Vigilante. The word itself conjures up images of a man in a mask,
leaping across rooftops as he chases wrongdoers, dancing with the devil
in the pale moonlight. In films and on TV, the vigilante is usually
the character we support. But would you welcome a vigilante into your
home in real life?
Lunar, one of the lead developers on the Debian ReproducibleBuilds project, has recently outlined a serious security hole that could impact all open-source software, including most Linux distributions. It potentially exposes users to unwanted scrutiny from third parties, including security agencies. His project is designed to close this hole.
Most of you probably have heard of Wireshark, a very popular and capable
network protocol analyzer. What you may not know is that there exists a
console version of Wireshark called tshark. The two main advantages of
tshark are that it can be used in scripts and on a remote computer through
an SSH connection. more>>
With many open-source projects built on top of others, a security
weakness in a common piece of infrastructure can have far-reaching consequences.
As OpenSSL's Heartbleed security hole demonstrated, these vulnerabilities can
appear in even the most trusted packages.
Through the years, Firefox has enjoyed a reputation as one of the
most secure Web browsers on any platform, and it's the default browser for many
Linux distros. However, a security exploit appeared this week that has shown
users they can't afford to be complacent about security. more>>
In my last article, I started a series on some of the challenges related to spawning
secure servers on Amazon EC2. In that column, I discussed some of the overall
challenges EC2 presents for security compared to a traditional infrastructure
and elaborated on how I configure security groups and manage secrets. more>>
Through the years, I have settled on maintaining my sensitive data in
files that I then encrypt asymmetrically. Although I take care to harden my
system and encrypt partitions with LUKS wherever possible, I want to secure my
most important data using higher-level tools, thereby lessening dependence on
the underlying system configuration. more>>
I was chatting with Fred Richards on IRC the other day (flrichar on
freenode) about sneaking around hotel firewalls. Occasionally, hotels will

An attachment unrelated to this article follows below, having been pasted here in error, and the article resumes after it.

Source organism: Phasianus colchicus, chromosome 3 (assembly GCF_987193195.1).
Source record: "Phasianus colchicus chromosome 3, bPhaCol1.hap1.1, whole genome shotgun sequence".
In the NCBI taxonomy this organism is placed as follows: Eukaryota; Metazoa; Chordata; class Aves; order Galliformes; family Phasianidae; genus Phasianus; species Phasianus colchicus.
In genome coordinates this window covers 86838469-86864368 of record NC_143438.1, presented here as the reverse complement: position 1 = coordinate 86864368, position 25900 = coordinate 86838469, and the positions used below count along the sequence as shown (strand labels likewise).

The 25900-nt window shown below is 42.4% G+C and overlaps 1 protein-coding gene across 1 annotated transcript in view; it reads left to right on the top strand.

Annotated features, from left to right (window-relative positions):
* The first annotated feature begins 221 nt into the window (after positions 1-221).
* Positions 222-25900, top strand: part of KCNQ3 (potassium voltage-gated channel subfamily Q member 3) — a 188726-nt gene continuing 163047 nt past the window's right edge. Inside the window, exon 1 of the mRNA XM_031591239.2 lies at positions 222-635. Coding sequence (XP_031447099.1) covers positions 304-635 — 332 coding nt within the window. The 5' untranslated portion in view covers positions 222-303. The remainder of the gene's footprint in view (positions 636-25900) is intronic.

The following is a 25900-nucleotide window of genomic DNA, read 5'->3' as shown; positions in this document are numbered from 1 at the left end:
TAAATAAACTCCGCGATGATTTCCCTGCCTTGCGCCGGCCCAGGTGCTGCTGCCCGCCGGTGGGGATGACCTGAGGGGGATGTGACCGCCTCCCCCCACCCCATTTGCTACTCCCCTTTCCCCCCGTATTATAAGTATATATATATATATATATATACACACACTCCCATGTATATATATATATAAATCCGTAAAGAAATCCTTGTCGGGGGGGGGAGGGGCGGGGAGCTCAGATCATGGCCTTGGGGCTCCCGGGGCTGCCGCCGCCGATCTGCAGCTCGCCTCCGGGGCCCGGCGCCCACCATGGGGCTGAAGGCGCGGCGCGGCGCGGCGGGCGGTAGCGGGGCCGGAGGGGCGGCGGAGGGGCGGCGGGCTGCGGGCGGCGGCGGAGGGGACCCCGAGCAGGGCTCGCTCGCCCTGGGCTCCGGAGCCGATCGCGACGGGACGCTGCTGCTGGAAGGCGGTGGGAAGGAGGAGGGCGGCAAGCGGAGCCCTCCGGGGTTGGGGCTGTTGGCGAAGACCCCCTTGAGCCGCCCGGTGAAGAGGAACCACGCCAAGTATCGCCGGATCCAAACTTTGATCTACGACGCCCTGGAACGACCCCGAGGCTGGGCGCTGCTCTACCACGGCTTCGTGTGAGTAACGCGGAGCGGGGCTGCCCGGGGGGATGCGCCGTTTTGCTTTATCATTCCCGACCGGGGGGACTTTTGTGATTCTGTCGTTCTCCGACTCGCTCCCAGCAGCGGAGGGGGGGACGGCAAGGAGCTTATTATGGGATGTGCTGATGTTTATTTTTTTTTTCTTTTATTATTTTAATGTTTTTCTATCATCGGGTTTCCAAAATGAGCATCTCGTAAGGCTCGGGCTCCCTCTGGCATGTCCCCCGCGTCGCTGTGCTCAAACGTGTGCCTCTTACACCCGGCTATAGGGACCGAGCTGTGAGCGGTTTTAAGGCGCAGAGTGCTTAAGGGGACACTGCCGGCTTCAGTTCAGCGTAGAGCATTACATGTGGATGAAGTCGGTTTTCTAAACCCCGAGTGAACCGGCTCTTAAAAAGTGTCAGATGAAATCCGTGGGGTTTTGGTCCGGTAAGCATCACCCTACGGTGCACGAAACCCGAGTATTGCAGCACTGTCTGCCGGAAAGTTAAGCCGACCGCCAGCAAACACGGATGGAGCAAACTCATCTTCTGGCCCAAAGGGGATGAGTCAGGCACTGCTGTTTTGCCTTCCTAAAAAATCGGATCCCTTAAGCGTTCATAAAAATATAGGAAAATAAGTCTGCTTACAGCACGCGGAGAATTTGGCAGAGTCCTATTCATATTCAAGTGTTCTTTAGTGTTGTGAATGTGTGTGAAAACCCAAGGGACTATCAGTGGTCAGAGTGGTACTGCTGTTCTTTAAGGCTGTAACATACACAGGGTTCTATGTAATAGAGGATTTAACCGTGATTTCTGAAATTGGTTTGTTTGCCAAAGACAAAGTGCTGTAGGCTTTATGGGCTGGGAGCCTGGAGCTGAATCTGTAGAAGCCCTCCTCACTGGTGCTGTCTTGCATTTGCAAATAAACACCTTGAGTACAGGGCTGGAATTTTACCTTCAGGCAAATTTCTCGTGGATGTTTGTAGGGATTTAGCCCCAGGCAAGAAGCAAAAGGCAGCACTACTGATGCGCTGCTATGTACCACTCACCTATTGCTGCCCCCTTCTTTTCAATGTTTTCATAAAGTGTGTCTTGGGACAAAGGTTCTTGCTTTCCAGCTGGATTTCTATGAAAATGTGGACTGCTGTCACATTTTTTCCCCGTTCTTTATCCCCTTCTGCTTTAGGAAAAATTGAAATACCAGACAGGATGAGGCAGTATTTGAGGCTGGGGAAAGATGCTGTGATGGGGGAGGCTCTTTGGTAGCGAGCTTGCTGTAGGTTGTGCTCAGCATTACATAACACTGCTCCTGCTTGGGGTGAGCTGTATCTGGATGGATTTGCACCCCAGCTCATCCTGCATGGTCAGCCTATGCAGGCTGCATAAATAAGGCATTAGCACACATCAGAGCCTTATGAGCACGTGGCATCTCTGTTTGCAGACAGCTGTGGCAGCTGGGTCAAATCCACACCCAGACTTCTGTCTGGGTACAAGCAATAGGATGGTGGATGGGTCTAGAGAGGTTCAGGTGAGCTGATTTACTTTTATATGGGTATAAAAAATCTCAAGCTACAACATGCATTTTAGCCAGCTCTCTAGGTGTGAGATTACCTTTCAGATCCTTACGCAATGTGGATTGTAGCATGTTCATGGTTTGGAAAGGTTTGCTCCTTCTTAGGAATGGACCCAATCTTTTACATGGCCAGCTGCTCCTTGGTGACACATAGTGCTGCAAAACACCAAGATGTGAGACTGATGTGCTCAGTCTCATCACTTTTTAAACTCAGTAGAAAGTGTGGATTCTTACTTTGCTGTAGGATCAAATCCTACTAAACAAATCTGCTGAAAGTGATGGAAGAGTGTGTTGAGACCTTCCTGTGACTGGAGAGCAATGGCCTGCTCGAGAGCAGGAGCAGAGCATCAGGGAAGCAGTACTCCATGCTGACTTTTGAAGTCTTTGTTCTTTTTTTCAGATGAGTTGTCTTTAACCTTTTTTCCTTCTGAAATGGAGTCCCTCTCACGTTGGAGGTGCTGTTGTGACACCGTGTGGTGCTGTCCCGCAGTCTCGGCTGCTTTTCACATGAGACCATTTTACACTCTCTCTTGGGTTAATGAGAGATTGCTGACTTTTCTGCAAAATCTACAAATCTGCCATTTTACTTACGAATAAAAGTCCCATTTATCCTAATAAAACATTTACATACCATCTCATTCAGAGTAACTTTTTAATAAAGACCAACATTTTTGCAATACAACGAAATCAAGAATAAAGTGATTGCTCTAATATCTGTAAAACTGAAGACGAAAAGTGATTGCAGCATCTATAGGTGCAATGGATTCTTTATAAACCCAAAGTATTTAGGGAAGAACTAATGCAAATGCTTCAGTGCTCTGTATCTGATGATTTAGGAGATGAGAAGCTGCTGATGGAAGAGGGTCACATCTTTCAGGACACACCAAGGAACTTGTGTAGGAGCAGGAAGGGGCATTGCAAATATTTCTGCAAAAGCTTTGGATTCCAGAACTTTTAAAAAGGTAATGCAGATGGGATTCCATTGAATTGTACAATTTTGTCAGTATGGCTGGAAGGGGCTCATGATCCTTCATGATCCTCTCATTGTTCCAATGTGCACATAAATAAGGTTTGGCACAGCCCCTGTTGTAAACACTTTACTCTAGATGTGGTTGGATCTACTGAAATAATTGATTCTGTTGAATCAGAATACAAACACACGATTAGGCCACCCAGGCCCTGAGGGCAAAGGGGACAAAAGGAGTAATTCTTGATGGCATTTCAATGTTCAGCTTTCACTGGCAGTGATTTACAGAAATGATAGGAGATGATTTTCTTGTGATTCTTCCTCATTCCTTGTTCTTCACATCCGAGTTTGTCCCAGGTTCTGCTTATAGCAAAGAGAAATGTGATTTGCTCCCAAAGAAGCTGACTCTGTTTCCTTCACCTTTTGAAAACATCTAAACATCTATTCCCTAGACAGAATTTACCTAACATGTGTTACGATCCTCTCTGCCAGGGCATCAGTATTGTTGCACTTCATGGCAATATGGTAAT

block things like the SSH port, hoping people don't abuse their network.
Although I can respect their rationale, blocking an SSH port for a Linux user
is like taking a mouse away from a Windows user! more>>
Would you change what you said on the phone, if you knew someone malicious was listening?
Whether or not you view the NSA as malicious, I imagine that after reading the NSA coverage on
Linux Journal, some of you found yourselves modifying your behavior. The same thing
happened to me when I started deploying servers into a public cloud (EC2 in my case).
With Hiera, you can externalize your systems' configuration data and
easily understand how those values are assigned to your servers. With
that data separated from your Puppet code, you then can encrypt sensitive
values, such as passwords and keys.
Linux has a well deserved reputation as being one of the most secure platforms
for individuals and businesses. This is largely due to the way
security is integrated into the system, but there is a great risk in
being too complacent. Recent events serve to remind us that there is no
such thing as an uncrackable system.
Drupal is a very widely used open-source content management system.
It initially was released in 2001, and recent statistics show Drupal
as the third-most popular content management system, with just less than
800,000 Web sites utilizing Drupal as a content management system.
Large enterprises and nuclear laboratories aren't the only organizations
that need an Internet access policy and a means of enforcing it. My
household has an Internet access policy, and the technique I've used to
enforce it is applicable to almost any organization. In our case, I'm not
too concerned about outside security threats. more>>